For preparing a refractory suspension 3 parts by weight of resorcinol and 11 parts by weight of phenol-furfural resins are dissolved in 60 parts by weight of isobutyl alcohol whereupon 2.5 parts by weight of zirconium and 36 parts by weight of oil coke powders are introduced into the produced solution. All components are thoroughly stirred and a hardener--3 parts by weight of orthophosphoric acid are introduced into the thus produced suspension. After some more stirring the suspension is held for 0.5-1.0 hour to remove air bubbles that may be entrapped therein.

The thus produced suspension which can withstand long-term storage without hardening is employed for making a foundry mould, using the technique described in Example 1, said foundry mould exhibiting a strength of 25 kgf/cm2 which makes it possible to produce castings featuring a higher accuracy of ▒0.35 mm per φ100 mm.

EXAMPLE 8

For preparing a refractory suspension 48 parts by weight of carbamide-furan resin are dissolved in 26 parts by weight of amyl acetate whereupon 3.2 parts by weight of titanium and 52 parts by weight of coal coke powders are introduced into the obtained solution. All components are thoroughly stirred and a hardener--14 parts by weight of boric acid--is introduced into the thus produced suspension. After some more stirring the suspension is held for 0.5-1.0 hour for removing air bubbles entrapped therein.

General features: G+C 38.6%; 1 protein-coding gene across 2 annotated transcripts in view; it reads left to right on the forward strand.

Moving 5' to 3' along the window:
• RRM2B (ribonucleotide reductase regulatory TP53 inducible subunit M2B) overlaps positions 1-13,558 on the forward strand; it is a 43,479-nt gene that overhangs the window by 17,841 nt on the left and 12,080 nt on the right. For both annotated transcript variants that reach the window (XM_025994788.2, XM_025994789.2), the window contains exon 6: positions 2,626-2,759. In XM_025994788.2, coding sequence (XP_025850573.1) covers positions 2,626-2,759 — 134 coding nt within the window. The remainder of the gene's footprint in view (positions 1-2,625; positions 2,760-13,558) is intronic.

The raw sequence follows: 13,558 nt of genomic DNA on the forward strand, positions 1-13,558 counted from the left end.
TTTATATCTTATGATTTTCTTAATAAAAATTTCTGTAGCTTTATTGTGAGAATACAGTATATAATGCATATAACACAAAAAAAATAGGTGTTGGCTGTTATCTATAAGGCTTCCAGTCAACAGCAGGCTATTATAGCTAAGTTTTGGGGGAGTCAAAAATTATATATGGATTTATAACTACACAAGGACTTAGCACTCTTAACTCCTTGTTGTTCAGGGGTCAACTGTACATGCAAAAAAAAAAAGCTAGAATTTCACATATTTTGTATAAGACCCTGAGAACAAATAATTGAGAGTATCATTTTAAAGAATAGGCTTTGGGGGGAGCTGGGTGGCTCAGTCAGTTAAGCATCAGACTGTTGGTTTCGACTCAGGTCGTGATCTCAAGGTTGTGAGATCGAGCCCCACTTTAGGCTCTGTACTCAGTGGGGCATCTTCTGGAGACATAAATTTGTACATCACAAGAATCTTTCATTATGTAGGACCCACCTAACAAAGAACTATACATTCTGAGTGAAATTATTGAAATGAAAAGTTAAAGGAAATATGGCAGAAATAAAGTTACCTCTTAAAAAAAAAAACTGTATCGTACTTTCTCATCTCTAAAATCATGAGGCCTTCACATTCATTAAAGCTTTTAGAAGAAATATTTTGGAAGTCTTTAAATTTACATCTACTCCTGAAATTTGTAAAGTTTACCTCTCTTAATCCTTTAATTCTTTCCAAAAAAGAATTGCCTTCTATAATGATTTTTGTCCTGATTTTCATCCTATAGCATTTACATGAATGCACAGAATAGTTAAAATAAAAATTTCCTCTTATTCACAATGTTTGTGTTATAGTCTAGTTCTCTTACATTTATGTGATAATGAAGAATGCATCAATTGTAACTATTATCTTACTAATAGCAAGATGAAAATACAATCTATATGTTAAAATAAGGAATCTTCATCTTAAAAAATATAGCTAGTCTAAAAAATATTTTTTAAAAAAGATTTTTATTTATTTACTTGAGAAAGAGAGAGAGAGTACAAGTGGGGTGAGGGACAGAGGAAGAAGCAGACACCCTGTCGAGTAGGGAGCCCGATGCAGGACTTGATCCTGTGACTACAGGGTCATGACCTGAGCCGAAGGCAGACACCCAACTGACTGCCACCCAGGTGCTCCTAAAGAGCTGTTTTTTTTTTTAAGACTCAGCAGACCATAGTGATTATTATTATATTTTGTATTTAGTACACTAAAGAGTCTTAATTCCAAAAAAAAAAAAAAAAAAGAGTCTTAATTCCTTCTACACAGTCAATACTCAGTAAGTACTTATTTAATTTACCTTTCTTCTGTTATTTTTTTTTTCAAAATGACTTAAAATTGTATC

The thus produced suspension is employed using the technique described in Example 1 for making a foundry mould, the suspension hardening rapidly on said mould as it is being produced. The produced casting exhibits good surface finish, as for the mould strength it is at the level of 20-21 kgf/cm2.

EXAMPLE 9

For preparing a refractory suspension 40 parts by weight of furfural-acetone resin are dissolved in 17 parts by weight of acetone whereupon 1.0 part by weight of titanium and 29 parts by weight of coal coke powders are introduced into the obtained solution. All components are thoroughly stirred and a hardener--15 parts by weight of acetic acid--is introduced into the thus produced suspension. The latter is stirred once more and held for 0.5-1.0 hour to remove air bubbles which may be entrapped therein.

The thus produced suspension is employed using the technique described in Example 1 for making a foundry mould, said suspension allowing a rapidly-drying mould to be obtained. The strength of the produced casting mould amounts to 17 kgf/cm2 and casting accuracy is held within ▒0.5 mm per φ100 mm.

EXAMPLE 10

For preparing a refractory suspension 28 parts by weight of carbamide-furfural resin are dissolved in a mixture of solvents comprising 16 parts by weight of butyl acetate and 7 parts by weight of butyl alcohol, whereupon 4.5 parts by weight of a mixture containing titanium and zirconium powders and 10 parts by weight of an oil coke powder are introduced into the obtained solution. All components are carefully stirred and a hardener--12 parts by weight of a mixture of sulphonaphtenic acids ("Petrov's contact catalyst")--is introduced into the thus produced suspension. After some more stirring the suspension is held for 0.5-1.0 hour for removing air bubbles which may be entrapped therein.